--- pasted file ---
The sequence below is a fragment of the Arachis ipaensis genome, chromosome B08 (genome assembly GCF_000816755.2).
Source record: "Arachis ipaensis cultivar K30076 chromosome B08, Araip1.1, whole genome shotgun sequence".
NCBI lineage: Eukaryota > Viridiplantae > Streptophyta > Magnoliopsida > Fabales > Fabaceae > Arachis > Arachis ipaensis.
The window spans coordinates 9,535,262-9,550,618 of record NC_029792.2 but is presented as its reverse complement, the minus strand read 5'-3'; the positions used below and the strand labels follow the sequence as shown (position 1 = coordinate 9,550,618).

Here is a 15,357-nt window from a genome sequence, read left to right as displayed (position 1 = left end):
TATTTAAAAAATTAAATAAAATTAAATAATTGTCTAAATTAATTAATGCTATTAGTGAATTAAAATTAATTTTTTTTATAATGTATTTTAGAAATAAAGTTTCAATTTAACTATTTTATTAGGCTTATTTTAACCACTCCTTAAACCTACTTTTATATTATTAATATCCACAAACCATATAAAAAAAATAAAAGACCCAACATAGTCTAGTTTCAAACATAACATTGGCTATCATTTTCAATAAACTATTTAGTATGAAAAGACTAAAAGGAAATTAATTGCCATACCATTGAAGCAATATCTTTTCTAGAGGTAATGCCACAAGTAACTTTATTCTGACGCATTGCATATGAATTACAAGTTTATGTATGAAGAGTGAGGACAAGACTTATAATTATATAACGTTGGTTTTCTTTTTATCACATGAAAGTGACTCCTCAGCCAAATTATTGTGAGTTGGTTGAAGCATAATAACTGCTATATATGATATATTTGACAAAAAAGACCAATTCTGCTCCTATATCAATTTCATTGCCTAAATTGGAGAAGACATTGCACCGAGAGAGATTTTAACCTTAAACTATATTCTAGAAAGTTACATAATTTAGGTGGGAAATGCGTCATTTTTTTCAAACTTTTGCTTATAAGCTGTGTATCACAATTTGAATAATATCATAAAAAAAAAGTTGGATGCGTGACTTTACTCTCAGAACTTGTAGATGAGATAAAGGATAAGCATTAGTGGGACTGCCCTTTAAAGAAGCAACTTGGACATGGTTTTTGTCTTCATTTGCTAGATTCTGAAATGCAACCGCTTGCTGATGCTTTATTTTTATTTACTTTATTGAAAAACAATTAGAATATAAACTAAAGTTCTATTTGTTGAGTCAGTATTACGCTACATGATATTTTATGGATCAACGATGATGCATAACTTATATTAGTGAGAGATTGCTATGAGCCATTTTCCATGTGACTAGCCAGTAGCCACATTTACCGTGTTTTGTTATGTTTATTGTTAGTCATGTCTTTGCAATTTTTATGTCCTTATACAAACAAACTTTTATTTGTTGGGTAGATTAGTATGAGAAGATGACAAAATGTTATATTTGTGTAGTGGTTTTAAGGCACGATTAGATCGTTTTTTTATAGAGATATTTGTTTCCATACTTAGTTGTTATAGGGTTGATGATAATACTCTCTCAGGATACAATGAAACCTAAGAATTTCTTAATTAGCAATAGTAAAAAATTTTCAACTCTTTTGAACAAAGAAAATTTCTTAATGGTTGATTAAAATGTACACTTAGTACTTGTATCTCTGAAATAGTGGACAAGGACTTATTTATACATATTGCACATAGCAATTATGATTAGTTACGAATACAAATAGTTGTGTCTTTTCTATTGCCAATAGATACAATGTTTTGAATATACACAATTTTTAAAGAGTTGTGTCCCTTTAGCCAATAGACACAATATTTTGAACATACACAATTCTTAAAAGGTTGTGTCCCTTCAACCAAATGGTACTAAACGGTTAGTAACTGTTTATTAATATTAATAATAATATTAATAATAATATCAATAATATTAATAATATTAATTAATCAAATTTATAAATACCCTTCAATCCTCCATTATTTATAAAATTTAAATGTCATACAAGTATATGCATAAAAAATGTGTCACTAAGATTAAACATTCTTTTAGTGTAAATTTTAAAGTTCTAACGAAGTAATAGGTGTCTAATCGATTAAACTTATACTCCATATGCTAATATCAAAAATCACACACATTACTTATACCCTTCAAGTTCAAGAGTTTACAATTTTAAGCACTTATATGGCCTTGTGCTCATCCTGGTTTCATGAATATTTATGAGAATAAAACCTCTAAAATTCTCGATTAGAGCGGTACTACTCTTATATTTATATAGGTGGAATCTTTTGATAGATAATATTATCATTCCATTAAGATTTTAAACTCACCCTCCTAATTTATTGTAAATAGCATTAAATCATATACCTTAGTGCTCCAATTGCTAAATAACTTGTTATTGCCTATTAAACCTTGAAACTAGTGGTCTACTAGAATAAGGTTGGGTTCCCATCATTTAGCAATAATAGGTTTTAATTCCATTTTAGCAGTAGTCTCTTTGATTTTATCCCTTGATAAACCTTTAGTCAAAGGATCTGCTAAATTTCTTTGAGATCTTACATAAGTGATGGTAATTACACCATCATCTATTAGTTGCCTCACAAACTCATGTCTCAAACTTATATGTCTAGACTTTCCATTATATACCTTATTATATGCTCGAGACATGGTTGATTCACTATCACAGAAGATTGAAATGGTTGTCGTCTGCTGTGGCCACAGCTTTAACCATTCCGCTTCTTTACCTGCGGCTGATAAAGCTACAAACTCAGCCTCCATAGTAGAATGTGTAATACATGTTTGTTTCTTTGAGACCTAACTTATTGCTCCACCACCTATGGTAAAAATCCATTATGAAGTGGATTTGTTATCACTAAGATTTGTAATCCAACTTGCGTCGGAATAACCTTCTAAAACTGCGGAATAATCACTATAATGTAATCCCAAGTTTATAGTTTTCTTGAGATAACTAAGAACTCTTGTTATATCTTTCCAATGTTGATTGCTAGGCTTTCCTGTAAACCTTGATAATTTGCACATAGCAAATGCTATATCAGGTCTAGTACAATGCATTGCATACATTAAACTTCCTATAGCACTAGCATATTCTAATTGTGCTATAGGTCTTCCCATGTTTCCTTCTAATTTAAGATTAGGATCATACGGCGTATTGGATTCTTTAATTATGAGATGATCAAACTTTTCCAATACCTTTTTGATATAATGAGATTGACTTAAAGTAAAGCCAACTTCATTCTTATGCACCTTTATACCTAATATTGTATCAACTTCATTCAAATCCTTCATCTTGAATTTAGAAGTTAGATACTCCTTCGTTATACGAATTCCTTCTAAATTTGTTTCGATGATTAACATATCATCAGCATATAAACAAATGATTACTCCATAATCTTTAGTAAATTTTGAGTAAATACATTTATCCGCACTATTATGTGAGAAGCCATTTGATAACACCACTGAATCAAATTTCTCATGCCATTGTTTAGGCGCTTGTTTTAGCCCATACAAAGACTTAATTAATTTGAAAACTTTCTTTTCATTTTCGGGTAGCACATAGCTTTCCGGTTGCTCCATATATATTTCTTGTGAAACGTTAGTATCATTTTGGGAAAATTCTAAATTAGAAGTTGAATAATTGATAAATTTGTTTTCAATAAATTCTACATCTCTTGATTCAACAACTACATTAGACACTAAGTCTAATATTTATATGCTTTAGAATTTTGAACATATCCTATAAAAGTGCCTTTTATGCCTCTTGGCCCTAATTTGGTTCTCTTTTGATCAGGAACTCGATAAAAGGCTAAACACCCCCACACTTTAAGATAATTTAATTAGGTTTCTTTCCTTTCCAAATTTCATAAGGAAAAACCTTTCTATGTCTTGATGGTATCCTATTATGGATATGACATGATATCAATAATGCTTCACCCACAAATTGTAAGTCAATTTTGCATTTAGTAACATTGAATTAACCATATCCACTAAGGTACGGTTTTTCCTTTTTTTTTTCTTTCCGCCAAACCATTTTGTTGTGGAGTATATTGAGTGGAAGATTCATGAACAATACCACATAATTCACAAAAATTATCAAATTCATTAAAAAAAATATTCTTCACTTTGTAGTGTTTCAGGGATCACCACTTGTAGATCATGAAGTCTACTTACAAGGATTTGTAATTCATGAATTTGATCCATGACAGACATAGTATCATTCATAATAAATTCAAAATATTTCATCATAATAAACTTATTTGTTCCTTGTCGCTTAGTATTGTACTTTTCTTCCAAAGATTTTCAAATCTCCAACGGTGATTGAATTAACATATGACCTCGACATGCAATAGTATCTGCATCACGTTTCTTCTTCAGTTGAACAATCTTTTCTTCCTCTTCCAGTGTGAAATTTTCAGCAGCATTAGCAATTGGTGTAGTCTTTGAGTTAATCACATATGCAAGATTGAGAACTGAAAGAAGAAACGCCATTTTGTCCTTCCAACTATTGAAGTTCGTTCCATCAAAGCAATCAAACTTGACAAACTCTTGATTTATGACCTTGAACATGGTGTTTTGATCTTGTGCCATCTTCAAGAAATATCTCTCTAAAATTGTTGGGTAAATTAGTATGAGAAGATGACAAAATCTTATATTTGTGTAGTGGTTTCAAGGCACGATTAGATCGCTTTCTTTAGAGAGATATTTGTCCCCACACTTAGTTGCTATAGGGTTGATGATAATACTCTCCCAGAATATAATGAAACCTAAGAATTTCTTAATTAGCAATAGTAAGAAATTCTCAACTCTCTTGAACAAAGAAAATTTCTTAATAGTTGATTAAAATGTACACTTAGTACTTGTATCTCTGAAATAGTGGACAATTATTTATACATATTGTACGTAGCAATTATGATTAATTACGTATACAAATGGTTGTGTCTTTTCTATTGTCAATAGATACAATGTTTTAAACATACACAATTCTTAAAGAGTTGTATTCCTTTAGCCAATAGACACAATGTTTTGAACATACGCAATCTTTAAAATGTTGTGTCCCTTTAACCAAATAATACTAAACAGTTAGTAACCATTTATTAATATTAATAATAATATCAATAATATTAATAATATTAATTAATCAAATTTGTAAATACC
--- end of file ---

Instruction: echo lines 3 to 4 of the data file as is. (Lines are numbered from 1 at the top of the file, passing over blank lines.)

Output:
NCBI lineage: Eukaryota > Viridiplantae > Streptophyta > Magnoliopsida > Fabales > Fabaceae > Arachis > Arachis ipaensis.
The window spans coordinates 9,535,262-9,550,618 of record NC_029792.2 but is presented as its reverse complement, the minus strand read 5'-3'; the positions used below and the strand labels follow the sequence as shown (position 1 = coordinate 9,550,618).